How tartan inspired hipsters and generations of style tribes

It was once a feared symbol of rebellious Highland clansmen, considered so dangerous that laws were passed to prevent anyone except Government troops from wearing it.

Angela Carter in France, 1988 PIC: Louis Monier/Gamma-Rapho via Getty Images

Book review: The Invention of Angela Carter, by Edmund Gordon

When the shortlist for the Booker Prize was announced in 1991, the novelist Angela Carter already knew she was terminally ill with lung cancer. Wise Children, her last, extravagant, irreverent, Shakespeare and vaudeville suffused work, was not on it (nor, incidentally, was any work by a woman writer). Her response seems to encapsulate her: “I certainly don’t seem to get the sympathy vote.”

Joseph Stalin circa 1930. PIC: Keystone/Hulton Archive/Getty Images

Book review: Stalin and the Scientists, by Simon Ings

With fiction in mind, William Styron once said that a great book should leave you with many experiences, and slightly exhausted at the end. The same is true of the finest non-fiction, and Simon Ings’ Stalin And The Scientists is a great book. Titles can be misleading, and this is not another biographical perspective on the Soviet dictator, but rather a vast tapestry of Russian history from the mid-19th century, when many of the scientists who feature were born, to after Stalin’s death. The great themes and contributions of Russian science – in biology, psychology, genetics, physics (including nuclear physics) and even cybernetics – are illustrated with detailed examples, anecdotes and apt quotations.

Union General William Tecumseh Sherman, Atlanta, Georgia, 1864

Book review: Days Without End, by Sebastian Barry

Sebastian Barry is a marvellous writer, and Days Without End is a beautifully written novel of the American West, the US Cavalry, the Indian Wars, the Civil War and its aftermath. The narrative is gripping, descriptions of landscape vivid and beautiful, evocations of military life, brutal warfare, cruelty and courage utterly compelling; and it is also an unusual love story with sufficient moments of tenderness to have you hoping there may, despite everything, be a gorgeous sunset lighting up the screen as “The End” is announced.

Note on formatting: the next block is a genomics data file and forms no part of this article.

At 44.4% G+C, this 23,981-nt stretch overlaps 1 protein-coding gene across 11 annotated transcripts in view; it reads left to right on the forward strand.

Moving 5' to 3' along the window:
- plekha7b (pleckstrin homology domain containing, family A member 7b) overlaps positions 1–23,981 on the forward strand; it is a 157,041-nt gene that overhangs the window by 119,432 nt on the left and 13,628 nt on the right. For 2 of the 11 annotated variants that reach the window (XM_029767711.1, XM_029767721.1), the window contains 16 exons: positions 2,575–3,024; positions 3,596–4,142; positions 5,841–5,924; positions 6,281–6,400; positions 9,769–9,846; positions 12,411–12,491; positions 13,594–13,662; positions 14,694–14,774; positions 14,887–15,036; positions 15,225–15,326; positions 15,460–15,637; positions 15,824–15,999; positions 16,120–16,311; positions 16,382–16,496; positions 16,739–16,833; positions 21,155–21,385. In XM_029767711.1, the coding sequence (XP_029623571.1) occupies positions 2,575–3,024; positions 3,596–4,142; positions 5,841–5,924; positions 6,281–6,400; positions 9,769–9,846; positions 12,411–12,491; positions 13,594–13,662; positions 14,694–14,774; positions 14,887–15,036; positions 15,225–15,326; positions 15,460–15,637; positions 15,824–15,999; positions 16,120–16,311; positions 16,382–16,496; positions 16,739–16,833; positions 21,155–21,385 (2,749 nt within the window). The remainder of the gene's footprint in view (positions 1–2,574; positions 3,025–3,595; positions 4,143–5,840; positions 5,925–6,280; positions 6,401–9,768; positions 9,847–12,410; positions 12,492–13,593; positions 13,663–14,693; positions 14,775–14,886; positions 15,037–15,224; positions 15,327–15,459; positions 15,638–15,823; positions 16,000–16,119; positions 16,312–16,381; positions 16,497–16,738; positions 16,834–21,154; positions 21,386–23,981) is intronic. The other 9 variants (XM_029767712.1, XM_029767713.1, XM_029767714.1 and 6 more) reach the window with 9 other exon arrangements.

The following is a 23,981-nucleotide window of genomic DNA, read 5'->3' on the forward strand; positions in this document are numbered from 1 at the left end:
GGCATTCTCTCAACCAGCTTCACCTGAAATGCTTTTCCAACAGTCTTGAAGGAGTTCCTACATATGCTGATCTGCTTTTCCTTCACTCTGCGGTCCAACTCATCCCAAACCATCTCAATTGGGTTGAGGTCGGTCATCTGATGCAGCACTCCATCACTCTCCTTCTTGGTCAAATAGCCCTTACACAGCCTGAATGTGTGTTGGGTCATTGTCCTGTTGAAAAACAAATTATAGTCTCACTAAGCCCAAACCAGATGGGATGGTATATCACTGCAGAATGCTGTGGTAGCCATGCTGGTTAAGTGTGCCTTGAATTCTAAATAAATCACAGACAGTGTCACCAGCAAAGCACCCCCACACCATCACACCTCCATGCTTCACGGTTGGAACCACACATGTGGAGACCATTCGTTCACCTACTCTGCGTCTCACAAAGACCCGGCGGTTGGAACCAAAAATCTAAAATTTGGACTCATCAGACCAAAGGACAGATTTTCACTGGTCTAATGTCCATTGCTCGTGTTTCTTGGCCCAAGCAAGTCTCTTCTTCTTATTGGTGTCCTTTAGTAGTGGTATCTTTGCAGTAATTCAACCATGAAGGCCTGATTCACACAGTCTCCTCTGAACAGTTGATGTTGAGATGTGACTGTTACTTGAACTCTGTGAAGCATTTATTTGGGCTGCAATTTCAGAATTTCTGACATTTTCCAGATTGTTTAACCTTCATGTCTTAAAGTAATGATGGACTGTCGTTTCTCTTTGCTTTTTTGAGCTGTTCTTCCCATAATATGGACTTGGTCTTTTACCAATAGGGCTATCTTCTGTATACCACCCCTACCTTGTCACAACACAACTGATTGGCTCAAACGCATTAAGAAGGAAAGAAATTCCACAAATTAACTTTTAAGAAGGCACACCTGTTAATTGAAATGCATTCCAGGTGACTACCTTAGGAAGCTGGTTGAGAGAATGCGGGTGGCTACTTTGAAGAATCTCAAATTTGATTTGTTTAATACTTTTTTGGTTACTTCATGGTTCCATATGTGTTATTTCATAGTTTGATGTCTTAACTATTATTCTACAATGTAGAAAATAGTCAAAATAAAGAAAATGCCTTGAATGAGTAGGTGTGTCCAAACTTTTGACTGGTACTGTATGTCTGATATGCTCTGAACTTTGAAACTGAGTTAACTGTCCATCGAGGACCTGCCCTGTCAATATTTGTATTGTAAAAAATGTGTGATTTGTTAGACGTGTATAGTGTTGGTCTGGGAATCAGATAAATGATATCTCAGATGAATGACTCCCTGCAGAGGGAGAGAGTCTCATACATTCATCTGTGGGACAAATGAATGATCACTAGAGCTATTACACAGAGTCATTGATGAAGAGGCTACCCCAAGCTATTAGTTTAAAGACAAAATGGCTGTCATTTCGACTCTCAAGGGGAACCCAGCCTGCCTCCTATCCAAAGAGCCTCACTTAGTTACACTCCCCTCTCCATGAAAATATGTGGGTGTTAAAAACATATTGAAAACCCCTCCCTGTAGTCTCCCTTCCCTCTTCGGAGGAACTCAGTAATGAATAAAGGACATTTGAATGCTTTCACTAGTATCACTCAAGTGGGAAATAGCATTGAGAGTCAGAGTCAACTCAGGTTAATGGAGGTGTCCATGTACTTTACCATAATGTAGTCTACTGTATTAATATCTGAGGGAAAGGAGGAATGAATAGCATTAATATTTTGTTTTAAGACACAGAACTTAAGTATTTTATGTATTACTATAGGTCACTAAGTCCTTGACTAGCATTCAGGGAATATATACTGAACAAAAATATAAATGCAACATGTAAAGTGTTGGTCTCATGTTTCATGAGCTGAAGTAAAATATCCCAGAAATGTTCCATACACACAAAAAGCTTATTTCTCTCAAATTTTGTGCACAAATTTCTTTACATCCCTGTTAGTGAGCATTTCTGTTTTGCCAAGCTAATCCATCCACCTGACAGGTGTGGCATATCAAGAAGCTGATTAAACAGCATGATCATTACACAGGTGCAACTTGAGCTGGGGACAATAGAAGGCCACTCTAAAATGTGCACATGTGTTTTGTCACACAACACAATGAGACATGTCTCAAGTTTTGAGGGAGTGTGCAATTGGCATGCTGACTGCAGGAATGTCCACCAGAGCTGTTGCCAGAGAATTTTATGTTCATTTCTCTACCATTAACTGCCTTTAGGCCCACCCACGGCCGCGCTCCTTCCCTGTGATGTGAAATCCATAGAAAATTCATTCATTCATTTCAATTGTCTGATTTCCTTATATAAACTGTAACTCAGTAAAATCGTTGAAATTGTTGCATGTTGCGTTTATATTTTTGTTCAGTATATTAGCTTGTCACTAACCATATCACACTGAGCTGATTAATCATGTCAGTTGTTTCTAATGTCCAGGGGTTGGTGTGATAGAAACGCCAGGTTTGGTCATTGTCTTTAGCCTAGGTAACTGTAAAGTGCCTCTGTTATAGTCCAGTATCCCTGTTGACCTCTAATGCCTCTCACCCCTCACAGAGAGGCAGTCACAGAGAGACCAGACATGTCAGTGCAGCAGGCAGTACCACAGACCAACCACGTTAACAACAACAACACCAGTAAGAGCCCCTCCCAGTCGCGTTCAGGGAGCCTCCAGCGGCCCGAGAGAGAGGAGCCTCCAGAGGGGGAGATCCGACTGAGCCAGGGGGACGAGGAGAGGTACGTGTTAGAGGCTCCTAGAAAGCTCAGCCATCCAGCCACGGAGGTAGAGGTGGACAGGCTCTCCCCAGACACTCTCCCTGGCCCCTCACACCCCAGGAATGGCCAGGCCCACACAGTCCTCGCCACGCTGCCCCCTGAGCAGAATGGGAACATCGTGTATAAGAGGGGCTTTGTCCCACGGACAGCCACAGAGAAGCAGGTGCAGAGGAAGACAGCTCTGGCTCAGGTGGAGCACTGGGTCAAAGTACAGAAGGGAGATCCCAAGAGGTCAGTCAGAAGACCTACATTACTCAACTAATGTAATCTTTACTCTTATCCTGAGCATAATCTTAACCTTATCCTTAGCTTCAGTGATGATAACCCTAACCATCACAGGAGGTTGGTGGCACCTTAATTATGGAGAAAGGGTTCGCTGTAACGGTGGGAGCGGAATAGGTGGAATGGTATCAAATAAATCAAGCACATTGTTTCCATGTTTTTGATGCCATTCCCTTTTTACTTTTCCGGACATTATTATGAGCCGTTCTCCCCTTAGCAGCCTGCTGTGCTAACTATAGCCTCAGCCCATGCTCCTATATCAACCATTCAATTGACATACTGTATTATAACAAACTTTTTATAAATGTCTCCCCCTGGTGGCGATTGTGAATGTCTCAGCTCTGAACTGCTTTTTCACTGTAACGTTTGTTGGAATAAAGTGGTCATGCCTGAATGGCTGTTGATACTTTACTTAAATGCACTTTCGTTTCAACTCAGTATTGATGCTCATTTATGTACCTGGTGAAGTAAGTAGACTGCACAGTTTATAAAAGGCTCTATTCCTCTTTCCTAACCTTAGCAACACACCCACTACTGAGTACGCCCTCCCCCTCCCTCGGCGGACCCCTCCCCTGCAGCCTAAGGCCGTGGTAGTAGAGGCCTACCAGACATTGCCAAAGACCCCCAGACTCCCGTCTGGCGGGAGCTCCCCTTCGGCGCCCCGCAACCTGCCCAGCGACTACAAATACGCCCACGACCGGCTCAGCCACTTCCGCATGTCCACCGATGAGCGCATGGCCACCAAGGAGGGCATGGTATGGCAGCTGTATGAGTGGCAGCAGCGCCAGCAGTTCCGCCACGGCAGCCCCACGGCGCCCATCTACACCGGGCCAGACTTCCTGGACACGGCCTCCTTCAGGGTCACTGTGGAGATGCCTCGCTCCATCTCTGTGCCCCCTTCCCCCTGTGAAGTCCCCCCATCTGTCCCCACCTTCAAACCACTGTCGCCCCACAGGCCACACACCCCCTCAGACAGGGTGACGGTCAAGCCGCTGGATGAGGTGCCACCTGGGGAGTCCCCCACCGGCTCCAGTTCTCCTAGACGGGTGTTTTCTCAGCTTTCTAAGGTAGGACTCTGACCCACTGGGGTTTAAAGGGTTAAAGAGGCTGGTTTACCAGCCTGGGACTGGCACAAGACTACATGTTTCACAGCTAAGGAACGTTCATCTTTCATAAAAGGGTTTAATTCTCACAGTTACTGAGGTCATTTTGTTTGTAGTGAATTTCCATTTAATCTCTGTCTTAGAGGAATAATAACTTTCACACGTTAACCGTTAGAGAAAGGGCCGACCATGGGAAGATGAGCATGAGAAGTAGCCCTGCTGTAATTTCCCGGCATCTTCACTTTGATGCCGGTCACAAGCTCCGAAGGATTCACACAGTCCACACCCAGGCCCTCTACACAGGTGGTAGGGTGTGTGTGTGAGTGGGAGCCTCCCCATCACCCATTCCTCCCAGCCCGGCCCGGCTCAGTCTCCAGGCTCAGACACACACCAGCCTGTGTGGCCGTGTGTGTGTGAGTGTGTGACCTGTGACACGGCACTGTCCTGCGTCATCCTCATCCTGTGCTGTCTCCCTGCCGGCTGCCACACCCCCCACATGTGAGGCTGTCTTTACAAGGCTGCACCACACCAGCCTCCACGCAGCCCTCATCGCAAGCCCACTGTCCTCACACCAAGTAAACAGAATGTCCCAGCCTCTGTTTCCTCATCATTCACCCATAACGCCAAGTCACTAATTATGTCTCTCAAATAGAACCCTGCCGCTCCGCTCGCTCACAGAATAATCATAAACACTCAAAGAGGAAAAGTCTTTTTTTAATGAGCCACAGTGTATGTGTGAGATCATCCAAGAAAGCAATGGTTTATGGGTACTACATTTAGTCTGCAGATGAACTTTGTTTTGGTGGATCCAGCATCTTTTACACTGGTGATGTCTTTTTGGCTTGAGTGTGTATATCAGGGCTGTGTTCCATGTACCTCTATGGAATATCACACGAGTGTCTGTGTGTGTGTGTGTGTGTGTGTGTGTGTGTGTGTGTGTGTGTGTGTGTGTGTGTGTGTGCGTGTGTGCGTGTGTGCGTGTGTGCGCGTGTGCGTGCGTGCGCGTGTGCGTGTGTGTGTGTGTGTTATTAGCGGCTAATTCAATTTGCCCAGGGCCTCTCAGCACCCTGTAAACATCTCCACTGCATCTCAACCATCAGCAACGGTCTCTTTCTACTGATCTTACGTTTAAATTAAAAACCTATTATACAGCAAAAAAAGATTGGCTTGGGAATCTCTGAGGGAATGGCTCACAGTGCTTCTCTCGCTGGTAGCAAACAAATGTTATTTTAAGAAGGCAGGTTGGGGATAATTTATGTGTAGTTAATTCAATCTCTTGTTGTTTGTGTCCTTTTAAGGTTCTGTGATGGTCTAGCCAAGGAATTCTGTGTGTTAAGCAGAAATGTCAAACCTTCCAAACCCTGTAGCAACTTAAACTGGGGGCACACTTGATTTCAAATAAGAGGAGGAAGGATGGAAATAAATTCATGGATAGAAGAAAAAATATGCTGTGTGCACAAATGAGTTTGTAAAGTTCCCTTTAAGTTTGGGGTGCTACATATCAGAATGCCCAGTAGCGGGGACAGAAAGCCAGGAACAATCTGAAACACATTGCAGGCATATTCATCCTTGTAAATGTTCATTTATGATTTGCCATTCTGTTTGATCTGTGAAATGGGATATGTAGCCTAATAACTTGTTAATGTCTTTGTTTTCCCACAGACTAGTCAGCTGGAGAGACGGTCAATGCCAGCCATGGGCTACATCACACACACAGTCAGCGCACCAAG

Ali Smith PIC: Lisa Ferguson

Book review: Autumn, by Ali Smith

The word that always comes to mind when I am reading a work by Ali Smith is sprezzatura, the word that Baldassare Castiglione coined in his The Book Of The Courtier to denote a kind of studied spontaneity, “a certain nonchalance so as to conceal all art” as he put it. In Autumn, the first of a quartet of seasonally-titled novels, she almost admits as much: “here’s an old story so new that it’s still in the middle of happening, writing itself right now with no knowledge of where or how it’ll end”. One can only give the impression of a story being off the cuff by having it planned rigorously in advance. That is not to say that Autumn isn’t acutely aware of the very contemporary – it is, in some reviews, being praised as the first literary response to Brexit (which it does indeed mention); but then it also deals with the refugee crisis, the Marseille terror attacks and the prevalence of TV programmes about antiques.

Storyteller Linda Williamson

Preview: Scottish International Storytelling Festival

Mankind has long talked in terms of cosmic harmonies – Pythagoras’s “geometry in the humming of the strings” and Plato’s “music of the spheres” – and cultures the world over have made up tales across the millennia to explain the stellar configurations they observed in the night sky. Light itself, as an astronomer will tell you, carries its own stories, about the formation and evolution of the universe.

Paul Beatty is the first American writer to win the Man Booker Prize.

Man Booker Prize goes to US author for first time as Scots crime writer misses out